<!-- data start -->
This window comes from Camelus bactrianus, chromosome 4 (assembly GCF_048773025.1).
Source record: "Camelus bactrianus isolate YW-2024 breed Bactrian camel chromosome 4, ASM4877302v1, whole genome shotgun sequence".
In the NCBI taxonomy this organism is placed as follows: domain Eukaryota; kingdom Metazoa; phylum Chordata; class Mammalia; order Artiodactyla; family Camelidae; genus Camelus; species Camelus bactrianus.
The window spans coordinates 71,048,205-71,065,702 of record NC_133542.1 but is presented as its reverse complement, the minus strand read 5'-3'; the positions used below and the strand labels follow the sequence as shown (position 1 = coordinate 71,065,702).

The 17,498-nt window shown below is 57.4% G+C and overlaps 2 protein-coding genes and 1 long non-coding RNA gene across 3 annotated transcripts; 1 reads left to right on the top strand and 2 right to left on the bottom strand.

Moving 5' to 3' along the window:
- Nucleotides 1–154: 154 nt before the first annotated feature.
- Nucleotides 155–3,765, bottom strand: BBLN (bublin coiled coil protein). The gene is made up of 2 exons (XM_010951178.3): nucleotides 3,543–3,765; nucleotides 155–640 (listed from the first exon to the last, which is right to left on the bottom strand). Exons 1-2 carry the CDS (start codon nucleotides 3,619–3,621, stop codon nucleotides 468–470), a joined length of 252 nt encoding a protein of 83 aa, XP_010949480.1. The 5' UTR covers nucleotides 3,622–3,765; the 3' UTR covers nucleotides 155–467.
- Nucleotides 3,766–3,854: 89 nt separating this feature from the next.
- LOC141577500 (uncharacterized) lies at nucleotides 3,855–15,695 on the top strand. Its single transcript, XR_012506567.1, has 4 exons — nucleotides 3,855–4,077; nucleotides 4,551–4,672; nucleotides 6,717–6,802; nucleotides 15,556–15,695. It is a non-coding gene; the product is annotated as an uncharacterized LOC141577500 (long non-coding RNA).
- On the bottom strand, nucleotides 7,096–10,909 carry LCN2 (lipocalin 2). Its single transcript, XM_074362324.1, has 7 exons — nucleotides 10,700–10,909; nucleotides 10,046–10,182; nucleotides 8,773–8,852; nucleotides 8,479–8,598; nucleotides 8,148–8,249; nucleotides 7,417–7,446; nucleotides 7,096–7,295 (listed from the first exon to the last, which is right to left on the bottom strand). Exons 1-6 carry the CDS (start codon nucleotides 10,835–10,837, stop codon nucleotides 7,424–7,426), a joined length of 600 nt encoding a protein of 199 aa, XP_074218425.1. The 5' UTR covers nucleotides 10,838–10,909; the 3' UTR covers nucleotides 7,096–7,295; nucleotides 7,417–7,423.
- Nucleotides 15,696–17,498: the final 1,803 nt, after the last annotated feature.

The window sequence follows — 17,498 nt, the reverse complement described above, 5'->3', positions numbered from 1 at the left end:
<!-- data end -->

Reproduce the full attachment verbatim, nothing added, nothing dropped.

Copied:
This window comes from Camelus bactrianus, chromosome 4 (assembly GCF_048773025.1).
Source record: "Camelus bactrianus isolate YW-2024 breed Bactrian camel chromosome 4, ASM4877302v1, whole genome shotgun sequence".
In the NCBI taxonomy this organism is placed as follows: domain Eukaryota; kingdom Metazoa; phylum Chordata; class Mammalia; order Artiodactyla; family Camelidae; genus Camelus; species Camelus bactrianus.
The window spans coordinates 71,048,205-71,065,702 of record NC_133542.1 but is presented as its reverse complement, the minus strand read 5'-3'; the positions used below and the strand labels follow the sequence as shown (position 1 = coordinate 71,065,702).

The 17,498-nt window shown below is 57.4% G+C and overlaps 2 protein-coding genes and 1 long non-coding RNA gene across 3 annotated transcripts; 1 reads left to right on the top strand and 2 right to left on the bottom strand.

Moving 5' to 3' along the window:
- Nucleotides 1–154: 154 nt before the first annotated feature.
- Nucleotides 155–3,765, bottom strand: BBLN (bublin coiled coil protein). The gene is made up of 2 exons (XM_010951178.3): nucleotides 3,543–3,765; nucleotides 155–640 (listed from the first exon to the last, which is right to left on the bottom strand). Exons 1-2 carry the CDS (start codon nucleotides 3,619–3,621, stop codon nucleotides 468–470), a joined length of 252 nt encoding a protein of 83 aa, XP_010949480.1. The 5' UTR covers nucleotides 3,622–3,765; the 3' UTR covers nucleotides 155–467.
- Nucleotides 3,766–3,854: 89 nt separating this feature from the next.
- LOC141577500 (uncharacterized) lies at nucleotides 3,855–15,695 on the top strand. Its single transcript, XR_012506567.1, has 4 exons — nucleotides 3,855–4,077; nucleotides 4,551–4,672; nucleotides 6,717–6,802; nucleotides 15,556–15,695. It is a non-coding gene; the product is annotated as an uncharacterized LOC141577500 (long non-coding RNA).
- On the bottom strand, nucleotides 7,096–10,909 carry LCN2 (lipocalin 2). Its single transcript, XM_074362324.1, has 7 exons — nucleotides 10,700–10,909; nucleotides 10,046–10,182; nucleotides 8,773–8,852; nucleotides 8,479–8,598; nucleotides 8,148–8,249; nucleotides 7,417–7,446; nucleotides 7,096–7,295 (listed from the first exon to the last, which is right to left on the bottom strand). Exons 1-6 carry the CDS (start codon nucleotides 10,835–10,837, stop codon nucleotides 7,424–7,426), a joined length of 600 nt encoding a protein of 199 aa, XP_074218425.1. The 5' UTR covers nucleotides 10,838–10,909; the 3' UTR covers nucleotides 7,096–7,295; nucleotides 7,417–7,423.
- Nucleotides 15,696–17,498: the final 1,803 nt, after the last annotated feature.

The window sequence follows — 17,498 nt, the reverse complement described above, 5'->3', positions numbered from 1 at the left end: